Intended for healthcare professionals


Renal transplantation in adults

BMJ 2016; 355 doi: (Published 30 November 2016) Cite this as: BMJ 2016;355:i6158
  1. Tom Nieto, clinical research fellow1,
  2. Nicholas Inston, consultant renal surgeon1,
  3. Paul Cockwell, consultant nephrologist1
  1. 1Renal Services, College of Medical and Dental Sciences, University of Birmingham, Birmingham B15 2TT, UK
  1. Correspondence to: T Nieto t.nieto{at}

What you need to know

  • Renal transplantation is the treatment of choice for many patients with end stage renal failure

  • Accurate immunosuppression management is critical to maintain long term transplant function and minimise complications

  • There is an increased risk of infections and cancer, and both can progress rapidly as patients are immunosuppressed

Renal transplantation improves quantity and quality of life compared with chronic dialysis.1 2 3 A UK general practice with 8000 patients will have around four patients with a functioning renal transplant, one patient on the transplant waiting list, and several under consideration for transplantation.4 Many medical problems in renal transplant recipients will be managed by non-specialist clinicians, and this article provides advice for the non-specialist on managing renal transplant patients.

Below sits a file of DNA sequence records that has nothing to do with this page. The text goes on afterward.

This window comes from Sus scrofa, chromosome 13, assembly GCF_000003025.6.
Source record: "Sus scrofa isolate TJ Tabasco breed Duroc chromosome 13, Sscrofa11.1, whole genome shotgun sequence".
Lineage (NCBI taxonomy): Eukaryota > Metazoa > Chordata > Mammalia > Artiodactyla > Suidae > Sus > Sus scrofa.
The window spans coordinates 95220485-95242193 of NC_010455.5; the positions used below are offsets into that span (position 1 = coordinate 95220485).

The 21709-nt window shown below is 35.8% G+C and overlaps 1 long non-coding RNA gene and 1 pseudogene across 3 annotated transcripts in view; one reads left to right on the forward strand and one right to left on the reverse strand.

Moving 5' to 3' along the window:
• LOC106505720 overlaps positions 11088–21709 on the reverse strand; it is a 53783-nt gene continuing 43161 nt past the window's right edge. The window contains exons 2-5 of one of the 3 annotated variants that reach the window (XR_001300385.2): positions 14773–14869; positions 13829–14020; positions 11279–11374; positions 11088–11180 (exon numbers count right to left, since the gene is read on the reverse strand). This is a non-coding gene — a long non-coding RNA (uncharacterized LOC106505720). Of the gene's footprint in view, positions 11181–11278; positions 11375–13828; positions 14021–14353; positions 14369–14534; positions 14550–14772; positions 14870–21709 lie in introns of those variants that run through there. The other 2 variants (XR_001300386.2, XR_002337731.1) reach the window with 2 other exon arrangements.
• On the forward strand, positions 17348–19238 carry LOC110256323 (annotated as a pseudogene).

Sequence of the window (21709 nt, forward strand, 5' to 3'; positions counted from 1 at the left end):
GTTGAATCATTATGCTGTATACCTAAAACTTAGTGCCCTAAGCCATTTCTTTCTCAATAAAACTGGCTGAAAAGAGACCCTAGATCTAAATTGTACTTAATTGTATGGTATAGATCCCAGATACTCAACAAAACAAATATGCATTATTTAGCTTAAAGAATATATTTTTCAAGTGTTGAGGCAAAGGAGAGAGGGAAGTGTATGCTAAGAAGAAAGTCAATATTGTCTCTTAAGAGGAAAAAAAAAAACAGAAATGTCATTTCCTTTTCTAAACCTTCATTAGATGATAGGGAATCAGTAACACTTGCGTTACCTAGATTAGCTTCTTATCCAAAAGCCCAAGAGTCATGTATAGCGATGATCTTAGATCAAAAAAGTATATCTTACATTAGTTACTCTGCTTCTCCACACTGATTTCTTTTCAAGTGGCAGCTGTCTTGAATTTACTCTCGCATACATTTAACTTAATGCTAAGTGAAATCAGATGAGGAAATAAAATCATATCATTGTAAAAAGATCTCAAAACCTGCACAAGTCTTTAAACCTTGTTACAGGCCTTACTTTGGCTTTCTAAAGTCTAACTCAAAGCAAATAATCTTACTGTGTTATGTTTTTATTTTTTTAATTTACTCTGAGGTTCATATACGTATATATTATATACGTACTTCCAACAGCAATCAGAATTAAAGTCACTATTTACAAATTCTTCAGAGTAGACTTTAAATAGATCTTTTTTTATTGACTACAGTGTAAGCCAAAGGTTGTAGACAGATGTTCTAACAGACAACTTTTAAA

Where do donor kidneys come from?

Kidneys are transplanted following donation after brain stem death or after circulatory death and living donation. In the UK, the renal transplant surgical team is informed by NHS Blood and Transplant (NHSBT) when a deceased donor kidney becomes available for a patient on the renal transplant waiting list (fig 1).

Fig 1 Classification of renal transplant operations in the UK

Allocation is based on a scoring system that includes immunological compatibility, recipient age, donor-recipient age parity, and time on waiting list.5 The median waiting time for a deceased donor transplant in the UK is two years and eight months, and this varies between centres.6 There are major international differences in donation and transplantation rates.7

Living donation is from a willing individual usually with a close emotional relationship with the recipient, although altruistic living donation is increasing.8 In a study of 36 UK patients who travelled overseas for commercial living donation transplantation, their clinical outcomes were significantly worse than those of 40 matched patients who received living donor transplants at their UK centre (composite graft and …

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